20 items from 2010
Whether we like it or not the holiday season is, in fact, upon us. Which inevitably means for better or worse, it is a time to spend with family. Being from a large family myself, some of my favorite films naturally trend toward subjects of family, both in the traditional and nontraditional sense. So, in the spirit of the season I’ve compiled a list of the 14 best films center around family. Feel free to discuss.
Spirit of The Beehive (Erice, 1973)
The push-pull relationship between the rivaling sisters juxtaposed with the delicate, and distant love of their father fills this film with a subtle sweetness and curiosity that is projected through the filtered lens of a child.
Wild Strawberries (Bergman, 1957)
Sweet distorted reminiscing or youth, beauty, and the forgotten love of family. Ingmar Bergman writes a sentimental poem through the past of a rigid old man on his way to redemption
Ordet (Dreyer, »
- James Merolla
Production stills have played a large and peculiar role in my movie-watching life. Seeing a haunting image from some unfamiliar film can set me off into reveries, and make me crave the opportunity to see the mystery movie itself. I guess this explains my otherwise bizarre quest to watch every film illustrated in Denis Gifford's A Pictorial History of Horror Movies, but it doesn't stop there.
I must have seen the above image from Karl Grune's 1923 Die Straße (The Street) in some ancient volume on expressionist cinema, and it stuck in some dusty corner of my brain ever since. It may have also gotten aligned with the dream sequence from Wild Strawberries where Victor Sjostrom observes a watchmaker's sign, a clock without hands. (Along with movie stills, such signs have an inexplicable atmospheric value of their own.) Maybe the book was Siegfried "laugh-a-minute" Kracauer's From Caligari to Hitler, »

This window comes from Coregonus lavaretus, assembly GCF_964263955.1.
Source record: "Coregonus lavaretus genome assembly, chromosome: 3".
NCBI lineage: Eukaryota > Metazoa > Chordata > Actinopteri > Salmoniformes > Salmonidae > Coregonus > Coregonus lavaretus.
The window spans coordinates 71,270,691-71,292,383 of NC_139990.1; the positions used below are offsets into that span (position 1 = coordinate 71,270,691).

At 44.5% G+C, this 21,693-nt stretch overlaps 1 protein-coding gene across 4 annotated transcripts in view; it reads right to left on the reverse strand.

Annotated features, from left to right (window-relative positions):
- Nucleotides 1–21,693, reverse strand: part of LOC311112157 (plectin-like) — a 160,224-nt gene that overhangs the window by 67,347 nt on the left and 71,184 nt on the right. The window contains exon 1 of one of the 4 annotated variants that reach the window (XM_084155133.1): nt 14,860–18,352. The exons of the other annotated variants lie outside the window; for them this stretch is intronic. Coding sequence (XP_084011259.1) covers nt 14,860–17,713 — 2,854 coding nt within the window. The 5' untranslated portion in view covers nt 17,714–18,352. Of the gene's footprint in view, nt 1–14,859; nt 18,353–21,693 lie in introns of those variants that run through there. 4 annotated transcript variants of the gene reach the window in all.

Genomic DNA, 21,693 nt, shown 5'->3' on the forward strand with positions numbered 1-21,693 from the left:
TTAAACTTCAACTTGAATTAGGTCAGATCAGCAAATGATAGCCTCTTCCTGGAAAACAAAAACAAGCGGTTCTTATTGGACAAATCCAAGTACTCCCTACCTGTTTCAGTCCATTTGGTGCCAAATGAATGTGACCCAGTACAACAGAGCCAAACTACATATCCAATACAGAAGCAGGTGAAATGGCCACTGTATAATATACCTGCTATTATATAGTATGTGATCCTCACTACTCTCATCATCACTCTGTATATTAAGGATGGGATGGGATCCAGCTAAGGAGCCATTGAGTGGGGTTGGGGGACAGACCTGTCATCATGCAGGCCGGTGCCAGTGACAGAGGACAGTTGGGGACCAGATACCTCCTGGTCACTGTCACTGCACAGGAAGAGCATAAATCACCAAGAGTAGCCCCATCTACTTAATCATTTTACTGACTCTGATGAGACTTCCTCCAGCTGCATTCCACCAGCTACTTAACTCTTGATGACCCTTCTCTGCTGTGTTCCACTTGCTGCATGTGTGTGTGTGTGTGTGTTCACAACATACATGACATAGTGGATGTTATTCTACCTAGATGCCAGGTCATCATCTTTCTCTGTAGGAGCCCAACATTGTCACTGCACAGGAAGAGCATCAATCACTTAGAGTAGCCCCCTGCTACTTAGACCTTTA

You will not like something about this list. In your mind, undeserving inclusions and unthinkable omissions probably abound. That is as it should be. Film, for all the scholarship, expertise and pretense that surrounds it, remains, like all art, firmly subjective. Feel free to tell us what we missed, what we misplaced, or congratulate us on a job well done, if you feel so inclined. Just remember to keep it clean, civil and respectful. With that said, these are The Moving Arts Film Journal’s 100 Greatest Movies of All Time:
#1. 2001: A Space Odyssey (1968, Kubrick)
#2. Citizen Kane (1941, Welles)
#3. The Godfather (1972, Coppola)
#4. Andrei Rublev (1966, Tarkovsky)
#6. Casablanca (1942, Curtiz)
#7. Vertigo (1958, Hitchcock)
#9. Seven Samurai (1954, Kurosawa)
#10. The Godfather Pt. II (1974, Coppola)
#11. The Third Man (1949, Reed)
#12. The Wizard of Oz (1939, Fleming)
#13. Dr. Strangelove (1964, Kubrick)
#14. Goodfellas (1990, Scorsese)
#15. Aguirre: The Wrath of God (1972, Herzog)
#16. 8½ (1963, Fellini)
#17. Singin’ In The Rain (1952, Donen, »
- Eric M. Armstrong
Ingmar Bergman’s 1958 drama The Magician has never had the vaunted reputation of his ’50s classics Smiles Of A Summer Night, Wild Strawberries, or The Seventh Seal, but it’s of a piece with those early films, in that it comes from an era when Bergman’s wit and whimsy were as central to his style as his preoccupation with pain, death, and the piteousness of religious faith. Set in 1846, The Magician stars Max von Sydow as a grim-looking performing hypnotist who rides into Stockholm with his usual entourage: a palm-reading/potion-selling tout, an old lady, and a »
This list of all-time greats will no doubt have some readers flinging their cappuccinos in disgust. Which choices put the sin in cineaste?
There will be blood. Today's list, more than any other in our series of seven guides to the 25 best films in each genre, is guaranteed to ruffle feathers and provoke punch-ups, even of the online kind. As my colleague Michael Hann wrote yesterday in the action blogpost thread, we didn't intend it to be so: we'd have liked 21 supplements so every genre could be given the space and respect they all undoubtedly deserve. But sadly we could only stretch to seven, hence a few mash-ups, like the one today (kudos to Jason Solomons for an admirable wrangle of a definition from our picks).
So: how much of a triumph or a travesty is the final list? Myself, I'm unconvinced The Graduate should be that high (more of »
- Catherine Shoard